In fact, the scientists carried on debating CFCs long after the politicians had moved on. In 1992, five years after Montreal, a group of MIT scientists organised a scientific forum ahead of the environmental summit in Rio de Janeiro. They invited Mario Molina to give a talk. But they scheduled a Brazilian meteorologist to talk first; to Molina's shock, the Brazilian declared to the assembly that the ozone depletion theory was a sham. If there was any depletion, he said, it was due to chlorine from sea spray and volcanoes.

In many ways, the cautious nature of science is its trump card, its ace in the hole. We trust science precisely because it has got things wrong in the past, gives ear to corrective viewpoints and slowly put itself right. But when something is important, we can't wait for all the scientific arguments to be resolved -- because, as the case of Sherwood Rowland shows, that can take longer than any of us can afford.

Michael Brooks's "Free Radicals: the Secret Anarchy of Science" is published by Profile Books (£12.99)

Michael Brooks holds a PhD in quantum physics. He writes a weekly science column for the New Statesman, and his most recent book is At the Edge of Uncertainty: 11 Discoveries Taking Science by Surprise.

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Labour's establishment suspects a Momentum conspiracy - they're right

Bernie Sanders-style organisers are determined to rewire the party's machine.  

If you wanted to understand the basic dynamics of this year’s Labour leadership contest, Brighton and Hove District Labour Party is a good microcosm. On Saturday 9 July, a day before Angela Eagle was to announce her leadership bid, hundreds of members flooded into its AGM. Despite the room having a capacity of over 250, the meeting had to be held in three batches, with members forming an orderly queue. The result of the massive turnout was clear in political terms – pro-Corbyn candidates won every position on the local executive committee.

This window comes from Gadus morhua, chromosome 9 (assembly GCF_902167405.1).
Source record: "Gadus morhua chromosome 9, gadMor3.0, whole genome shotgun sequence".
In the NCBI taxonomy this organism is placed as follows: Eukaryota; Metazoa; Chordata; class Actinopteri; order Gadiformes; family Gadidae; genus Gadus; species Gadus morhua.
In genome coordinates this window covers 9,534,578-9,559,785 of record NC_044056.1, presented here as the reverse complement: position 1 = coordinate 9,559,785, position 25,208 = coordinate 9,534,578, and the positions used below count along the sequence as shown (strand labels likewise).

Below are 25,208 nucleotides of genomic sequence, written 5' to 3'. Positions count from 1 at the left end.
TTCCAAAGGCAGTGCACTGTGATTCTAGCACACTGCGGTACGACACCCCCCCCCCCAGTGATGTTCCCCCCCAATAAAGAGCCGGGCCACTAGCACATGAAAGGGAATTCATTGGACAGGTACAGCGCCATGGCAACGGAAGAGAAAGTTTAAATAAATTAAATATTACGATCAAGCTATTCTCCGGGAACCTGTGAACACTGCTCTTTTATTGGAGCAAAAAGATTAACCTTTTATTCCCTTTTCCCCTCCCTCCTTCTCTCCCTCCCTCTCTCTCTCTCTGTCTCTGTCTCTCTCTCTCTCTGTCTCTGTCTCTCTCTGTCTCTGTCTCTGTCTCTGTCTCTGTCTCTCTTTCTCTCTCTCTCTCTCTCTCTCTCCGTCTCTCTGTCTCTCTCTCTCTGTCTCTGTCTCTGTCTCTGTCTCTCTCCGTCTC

Many in the room hailed the turnout and the result. But others claimed that some in the crowd had engaged in abuse and harassment.The national party decided that, rather than first investigate individuals, it would suspend Brighton and Hove. Add this to the national ban on local meetings and events during the leadership election, and it is easy to see why Labour seems to have an uneasy relationship with mass politics. To put it a less neutral way, the party machine is in a state of open warfare against Corbyn and his supporters.

Brighton and Hove illustrates how local activists have continued to organise – in an even more innovative and effective way than before. On Thursday 21 July, the week following the CLP’s suspension, the local Momentum group organised a mass meeting. More than 200 people showed up, with the mood defiant and pumped up.  Rather than listen to speeches, the room then became a road test for a new "campaign meetup", a more modestly titled version of the "barnstorms" used by the Bernie Sanders campaign. Activists broke up into small groups to discuss the strategy of the campaign and then even smaller groups to organise action on a very local level. By the end of the night, 20 phonebanking sessions had been planned at a branch level over the following week.